For secrets are edged tools, and must be kept from children and from fools.

October, 1917.

"What am I to do?" Her voice is thick with fear, and her hand reaches desperately to clasp his.

"My Lady, you must marry him. I'm afraid there is little else you can do." The good doctor pats her hand matter of factly and extricates himself from the bedside.

No. Oh please, in the name of all that is merciful, no. Finally she is ruined, irreparably, irretrievably ruined.

She will not marry him, she cannot, she does not love him nor he her. There is little else you can do. She certainly cannot wait. She had done everything not to be forced or cajoled into marriage and now found it rearing in front of her as her only means of survival in decent society. These thoughts surged through her mind as her hands shook and her heart raced, but they were little more than distant musings too fleeting to grasp. She was so afraid, she could barely breath. Mary clenched her fists, willing an element of control to return, but the room felt as if it were continuing to spin, faster and faster so that it was almost unbearable.

Just let me die, she pleaded with God, let this end. I am not strong.

October, 1939.

I know you, yet I do not. I stand here and I wait; I wait because tomorrow I will go, and if I am lucky I will return, but I know that many will not. You receive me into your drawing room and place down the elaborate embroidery in your hand when I enter. You smile and it warms your face; your beauty is unforgiving. Teddy. You breathe my name and take my hand as I kneel in front of your chair. Your nails dig into my palm slightly and your eyes shine - my darling boy – and your voice is barely a whisper.

I am twenty-one years old, but in that moment, I ache to remain at my mother's side, clutching her skirts and basking in her adoration. Teddy. You reach down and take my face between your cool palms, and now your demeanour has changed; you are firm, controlled, unwavering. You will come home.

When I was a child, you would take me for miles, guiding my little pony by his rein as I sat atop the saddle, imperious and confident. Mama and I, as close as was possible. You were never cold, never distant; you loved me openly and unreservedly. I knew what it was to be cherished. I felt your love in everything and was spoilt in it. I was like many children, selfish and arrogant in the belief that the world turned only for me. Mama's precious boy. I remember very little of him, of Papa; he is a blurred figure on the periphery of my vision. It was as if he was never really part of our world, that he was somehow disconnected from us. I cannot remember if I loved him once.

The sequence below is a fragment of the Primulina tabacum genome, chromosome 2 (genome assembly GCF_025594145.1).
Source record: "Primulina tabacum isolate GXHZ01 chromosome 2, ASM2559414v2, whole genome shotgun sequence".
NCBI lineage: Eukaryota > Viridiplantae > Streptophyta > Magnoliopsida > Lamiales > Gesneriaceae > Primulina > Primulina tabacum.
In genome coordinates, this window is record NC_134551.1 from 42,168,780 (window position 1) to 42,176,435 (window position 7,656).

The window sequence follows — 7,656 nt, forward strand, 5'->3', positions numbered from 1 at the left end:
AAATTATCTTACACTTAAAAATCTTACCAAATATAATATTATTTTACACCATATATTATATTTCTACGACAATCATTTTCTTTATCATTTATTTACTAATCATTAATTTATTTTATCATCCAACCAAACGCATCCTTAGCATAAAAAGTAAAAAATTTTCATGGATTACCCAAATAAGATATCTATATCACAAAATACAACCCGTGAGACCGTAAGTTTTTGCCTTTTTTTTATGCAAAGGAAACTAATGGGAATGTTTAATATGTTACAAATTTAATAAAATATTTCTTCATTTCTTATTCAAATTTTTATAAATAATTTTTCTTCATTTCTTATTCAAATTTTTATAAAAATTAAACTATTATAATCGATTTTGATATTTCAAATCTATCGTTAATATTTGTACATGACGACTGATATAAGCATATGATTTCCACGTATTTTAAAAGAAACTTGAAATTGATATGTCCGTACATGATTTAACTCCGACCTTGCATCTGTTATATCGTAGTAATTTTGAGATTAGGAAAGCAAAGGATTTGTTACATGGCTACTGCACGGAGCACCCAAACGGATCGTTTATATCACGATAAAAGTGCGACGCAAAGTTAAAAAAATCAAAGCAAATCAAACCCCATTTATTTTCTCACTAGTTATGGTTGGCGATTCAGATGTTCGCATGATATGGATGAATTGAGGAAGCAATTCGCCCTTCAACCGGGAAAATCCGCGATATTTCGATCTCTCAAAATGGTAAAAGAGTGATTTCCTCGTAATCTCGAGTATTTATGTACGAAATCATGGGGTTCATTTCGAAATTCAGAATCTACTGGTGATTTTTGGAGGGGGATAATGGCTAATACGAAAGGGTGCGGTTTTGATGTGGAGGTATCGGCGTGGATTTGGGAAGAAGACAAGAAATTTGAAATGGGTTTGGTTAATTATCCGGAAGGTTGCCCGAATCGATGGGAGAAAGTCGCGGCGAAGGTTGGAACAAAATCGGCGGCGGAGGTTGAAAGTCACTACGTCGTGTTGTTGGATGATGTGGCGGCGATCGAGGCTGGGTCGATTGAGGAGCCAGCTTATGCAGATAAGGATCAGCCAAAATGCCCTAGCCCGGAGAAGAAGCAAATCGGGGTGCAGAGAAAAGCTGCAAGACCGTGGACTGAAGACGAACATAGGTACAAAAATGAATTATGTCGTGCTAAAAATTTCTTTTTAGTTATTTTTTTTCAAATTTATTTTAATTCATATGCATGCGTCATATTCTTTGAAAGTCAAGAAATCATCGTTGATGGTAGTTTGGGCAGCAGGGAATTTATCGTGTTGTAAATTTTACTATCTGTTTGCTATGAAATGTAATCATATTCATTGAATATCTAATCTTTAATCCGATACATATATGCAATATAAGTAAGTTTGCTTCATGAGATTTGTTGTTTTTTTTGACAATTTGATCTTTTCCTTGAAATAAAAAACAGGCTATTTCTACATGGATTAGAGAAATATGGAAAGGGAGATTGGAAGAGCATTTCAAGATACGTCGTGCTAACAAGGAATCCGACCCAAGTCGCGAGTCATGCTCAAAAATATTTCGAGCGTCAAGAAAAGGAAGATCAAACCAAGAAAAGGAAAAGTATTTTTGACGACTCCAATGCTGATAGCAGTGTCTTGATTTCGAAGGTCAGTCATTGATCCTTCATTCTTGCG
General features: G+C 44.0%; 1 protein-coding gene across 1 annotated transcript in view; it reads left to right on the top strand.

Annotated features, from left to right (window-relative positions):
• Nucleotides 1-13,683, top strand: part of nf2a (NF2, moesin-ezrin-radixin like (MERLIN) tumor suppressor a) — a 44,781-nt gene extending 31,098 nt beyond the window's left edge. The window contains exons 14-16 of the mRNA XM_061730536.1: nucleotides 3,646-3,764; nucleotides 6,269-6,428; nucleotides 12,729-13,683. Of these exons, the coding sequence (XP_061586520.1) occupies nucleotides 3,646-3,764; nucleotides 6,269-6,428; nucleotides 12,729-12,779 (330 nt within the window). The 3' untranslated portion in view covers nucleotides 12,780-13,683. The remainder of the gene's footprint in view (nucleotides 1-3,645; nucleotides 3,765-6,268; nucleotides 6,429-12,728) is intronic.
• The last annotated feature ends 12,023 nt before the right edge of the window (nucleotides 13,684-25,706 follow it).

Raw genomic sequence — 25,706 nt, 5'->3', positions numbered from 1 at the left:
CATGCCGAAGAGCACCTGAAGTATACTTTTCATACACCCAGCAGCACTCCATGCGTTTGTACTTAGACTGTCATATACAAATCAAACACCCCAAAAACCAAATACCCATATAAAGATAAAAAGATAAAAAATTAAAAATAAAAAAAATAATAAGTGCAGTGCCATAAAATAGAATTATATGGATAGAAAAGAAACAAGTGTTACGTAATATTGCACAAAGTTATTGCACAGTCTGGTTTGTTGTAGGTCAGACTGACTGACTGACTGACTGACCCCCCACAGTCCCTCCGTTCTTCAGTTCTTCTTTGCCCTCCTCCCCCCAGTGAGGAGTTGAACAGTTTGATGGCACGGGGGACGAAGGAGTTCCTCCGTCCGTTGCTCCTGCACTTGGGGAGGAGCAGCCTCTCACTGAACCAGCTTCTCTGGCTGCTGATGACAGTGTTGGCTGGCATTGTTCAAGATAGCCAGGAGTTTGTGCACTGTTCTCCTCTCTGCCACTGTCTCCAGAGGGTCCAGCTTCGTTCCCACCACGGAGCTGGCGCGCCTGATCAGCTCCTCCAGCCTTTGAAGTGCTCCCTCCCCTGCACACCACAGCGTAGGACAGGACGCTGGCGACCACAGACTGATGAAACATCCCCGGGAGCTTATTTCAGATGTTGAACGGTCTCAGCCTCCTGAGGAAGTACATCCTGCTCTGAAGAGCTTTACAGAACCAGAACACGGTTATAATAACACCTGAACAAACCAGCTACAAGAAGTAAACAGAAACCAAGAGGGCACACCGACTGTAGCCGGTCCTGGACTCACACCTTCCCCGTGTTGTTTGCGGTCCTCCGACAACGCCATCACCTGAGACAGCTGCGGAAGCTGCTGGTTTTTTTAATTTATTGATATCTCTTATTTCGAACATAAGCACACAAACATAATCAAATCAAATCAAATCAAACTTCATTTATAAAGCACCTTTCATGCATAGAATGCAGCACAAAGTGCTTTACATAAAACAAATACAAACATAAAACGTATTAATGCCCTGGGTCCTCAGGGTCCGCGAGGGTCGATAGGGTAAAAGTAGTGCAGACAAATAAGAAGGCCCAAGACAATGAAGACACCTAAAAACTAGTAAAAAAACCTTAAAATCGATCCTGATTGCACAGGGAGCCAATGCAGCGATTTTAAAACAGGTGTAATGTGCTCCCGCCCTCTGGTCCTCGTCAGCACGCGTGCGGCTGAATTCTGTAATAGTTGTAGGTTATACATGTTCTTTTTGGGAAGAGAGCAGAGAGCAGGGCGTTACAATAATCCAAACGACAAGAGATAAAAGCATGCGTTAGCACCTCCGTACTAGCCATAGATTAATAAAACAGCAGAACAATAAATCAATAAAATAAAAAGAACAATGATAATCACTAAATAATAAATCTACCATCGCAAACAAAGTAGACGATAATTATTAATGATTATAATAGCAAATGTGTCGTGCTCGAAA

You were always mine, but as I grew, I began to realize that you were somebody else outside of our home.

We laughed; you had a laugh that was light and free flowing, a ready embrace with arms that enveloped me in warmth. I had a nurse, but it is a testament to our relationship that I remember little of my other caregivers, of the people who fed and bathed me. When we went to the 'big house,' as I called it, on a Sunday and periodically for family occasions, I would run riot, untethered by your attention, because there it always seemed you were not entirely present. You were tense and poised; you left me to be indulged by Carson, who let me sit behind his desk and play with the telephone and his blotter. I would eat cakes and drink cocoa at the big table in the staff dining room. It was only later that I realized how special this was, how much this break with formality meant.

When my little cousins arrived, I played with them, let the girls ride on my back and chased them down endless corridors whilst they shrieked with delight. The noise of us children filled that grand house on those rare days when we were all there together. That house, which lacked the every day presence of children, it exhaled around us in an atmosphere that only children can bring.

I remember now one of the few occasions you were forced out of your practiced role, broken from a silence the reason for and extent of which I didn't know. I had been playing with Louisa, and I cannot remember whose fault it was, but one of us fell in the drawing room, in the process taking down a large clock encased in decorative china. It smashed and we both froze. Louisa's hand grasped mine, and we exchanged horrified looks.

"What have you done?" Her eyes were alight as she pushed open the door and grabbed me by the arm, hard so her nails pinched my skin.

"We're sorry Cousin Lavinia; it was an accident," Louisa sobbed miserably.

She dragged me into the library where her husband was seated in a chair, a book in his lap. He looked up, smiling as he saw us, before the expression dropped from his face as he took in the situation.

"This child has broken my mother's clock in the drawing room. It is beyond repair!"

"I'm sure it was an accident. Is that right, Teddy?"

I nodded, avoiding his kind eyes as he shifted in discomfort under Lavinia's trembling glare.

"I'm very sorry," I said quietly.

"Well that is all that can be said, don't you think, darling?"

She was still holding my arm and squeezed it tighter so it stung.

"You're hurting me!" I cried, twisting in her grip.

You entered the room then, and I felt you pull me from her grasp, clasping me to you. You turned on her, and your eyes flashed dangerously. You bent to me and pulled up the sleeve of my shirt where on my forearm four red welts were rising.